CNN's international correspondent talks exclusively to UnHerd from Afghanistan
Clarissa Ward is the Chief International Correspondent at CNN – used to reporting from the front lines of conflict zones and global events. But in the past few days she found herself, more unusually, at the centre of a culture war. In a clip from one of her broadcasts, some Taliban fighters on a Kabul street were chanting ‘Death to America’ but she observed that “they seemed friendly enough at the same time. It’s utterly bizarre.”
Politicians right up to Senator Ted Cruz jumped on to social media to condemn her remarks as another example of CNN being unpatriotic and out of touch. “Is there an enemy of America for whom @CNN WON’T cheerlead?” he asked. ...
The professor is treated with leniency, even when he gets it wrong
Something Professor Neil Ferguson said to Politico yesterday jumped out at me. Defending his prediction that Covid cases in this wave would reach 100,000 and possibly 200,000 (they seem to have peaked at less than 50,000), he mused, “I’m quite happy to be wrong if it’s wrong in the right direction.”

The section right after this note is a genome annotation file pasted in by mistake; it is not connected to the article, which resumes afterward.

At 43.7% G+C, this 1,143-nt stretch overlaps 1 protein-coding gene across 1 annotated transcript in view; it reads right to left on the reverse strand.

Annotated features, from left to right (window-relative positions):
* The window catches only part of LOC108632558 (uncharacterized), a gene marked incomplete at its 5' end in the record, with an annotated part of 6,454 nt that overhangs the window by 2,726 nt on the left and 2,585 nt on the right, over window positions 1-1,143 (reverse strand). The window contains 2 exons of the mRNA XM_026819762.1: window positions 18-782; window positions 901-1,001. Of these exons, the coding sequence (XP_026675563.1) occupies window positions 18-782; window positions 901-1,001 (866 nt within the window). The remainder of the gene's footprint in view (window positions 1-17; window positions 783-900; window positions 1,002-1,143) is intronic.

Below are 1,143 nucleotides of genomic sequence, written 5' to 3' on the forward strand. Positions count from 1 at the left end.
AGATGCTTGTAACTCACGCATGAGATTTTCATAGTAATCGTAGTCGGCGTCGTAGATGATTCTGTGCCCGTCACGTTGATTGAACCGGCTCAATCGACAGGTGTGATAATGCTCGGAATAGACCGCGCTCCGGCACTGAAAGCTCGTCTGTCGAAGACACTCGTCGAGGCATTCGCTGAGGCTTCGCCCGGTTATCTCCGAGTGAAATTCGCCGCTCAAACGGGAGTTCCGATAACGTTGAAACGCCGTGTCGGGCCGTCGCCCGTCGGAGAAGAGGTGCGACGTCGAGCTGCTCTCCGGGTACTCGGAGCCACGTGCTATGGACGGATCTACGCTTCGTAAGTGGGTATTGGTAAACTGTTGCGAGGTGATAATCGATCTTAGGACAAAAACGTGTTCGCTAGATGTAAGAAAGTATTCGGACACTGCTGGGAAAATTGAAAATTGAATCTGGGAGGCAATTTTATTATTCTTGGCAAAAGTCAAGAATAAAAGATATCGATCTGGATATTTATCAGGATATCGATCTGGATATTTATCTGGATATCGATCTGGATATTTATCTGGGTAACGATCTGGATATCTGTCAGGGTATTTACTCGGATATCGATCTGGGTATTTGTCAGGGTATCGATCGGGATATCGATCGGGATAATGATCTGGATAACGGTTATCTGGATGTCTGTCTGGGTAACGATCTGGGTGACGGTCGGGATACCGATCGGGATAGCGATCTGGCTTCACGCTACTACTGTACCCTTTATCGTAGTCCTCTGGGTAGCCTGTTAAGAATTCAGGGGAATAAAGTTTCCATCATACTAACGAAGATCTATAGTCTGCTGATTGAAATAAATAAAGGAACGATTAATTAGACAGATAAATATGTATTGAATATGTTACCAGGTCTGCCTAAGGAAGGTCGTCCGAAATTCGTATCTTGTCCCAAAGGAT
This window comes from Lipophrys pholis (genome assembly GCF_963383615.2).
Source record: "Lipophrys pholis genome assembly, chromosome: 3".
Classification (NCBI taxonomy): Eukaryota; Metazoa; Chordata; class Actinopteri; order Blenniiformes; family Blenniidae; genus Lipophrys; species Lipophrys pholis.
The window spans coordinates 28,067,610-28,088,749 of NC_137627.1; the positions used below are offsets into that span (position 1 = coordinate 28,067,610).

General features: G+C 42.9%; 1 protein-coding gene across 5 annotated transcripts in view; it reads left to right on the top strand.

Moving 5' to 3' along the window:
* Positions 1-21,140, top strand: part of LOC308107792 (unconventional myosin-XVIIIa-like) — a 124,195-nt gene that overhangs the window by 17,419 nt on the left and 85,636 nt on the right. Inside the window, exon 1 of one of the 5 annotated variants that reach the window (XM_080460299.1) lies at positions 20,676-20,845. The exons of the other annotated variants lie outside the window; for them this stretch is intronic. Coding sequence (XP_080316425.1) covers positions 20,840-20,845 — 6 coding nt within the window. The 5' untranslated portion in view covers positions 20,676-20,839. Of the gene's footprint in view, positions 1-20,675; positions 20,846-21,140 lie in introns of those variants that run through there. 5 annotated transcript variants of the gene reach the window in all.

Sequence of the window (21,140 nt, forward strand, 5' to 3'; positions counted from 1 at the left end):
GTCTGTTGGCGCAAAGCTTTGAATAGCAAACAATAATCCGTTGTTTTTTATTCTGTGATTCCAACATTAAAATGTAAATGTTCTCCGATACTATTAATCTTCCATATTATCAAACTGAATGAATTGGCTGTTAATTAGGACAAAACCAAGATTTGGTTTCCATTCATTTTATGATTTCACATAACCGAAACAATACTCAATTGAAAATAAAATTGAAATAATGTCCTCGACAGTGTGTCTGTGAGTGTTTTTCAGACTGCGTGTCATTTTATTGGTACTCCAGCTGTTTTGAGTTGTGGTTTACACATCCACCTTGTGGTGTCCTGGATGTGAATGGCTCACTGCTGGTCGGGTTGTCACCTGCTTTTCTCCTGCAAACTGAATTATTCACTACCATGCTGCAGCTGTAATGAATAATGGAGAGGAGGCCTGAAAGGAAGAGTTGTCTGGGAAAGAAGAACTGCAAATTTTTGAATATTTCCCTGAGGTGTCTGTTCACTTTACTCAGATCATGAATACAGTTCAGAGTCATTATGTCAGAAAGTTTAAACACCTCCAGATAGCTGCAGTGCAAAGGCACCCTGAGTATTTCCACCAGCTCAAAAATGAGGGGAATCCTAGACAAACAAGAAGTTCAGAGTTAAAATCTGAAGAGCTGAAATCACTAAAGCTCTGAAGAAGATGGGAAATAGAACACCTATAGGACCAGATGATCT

It seemed quite a significant reveal, that he openly considered overly pessimistic forecasts to be “wrong in the right direction,” and so I put it on Twitter. Perhaps predictably, it was widely shared — this single tweet has currently been read by 850,000 people.
Prof Neil Ferguson tells Politico: ...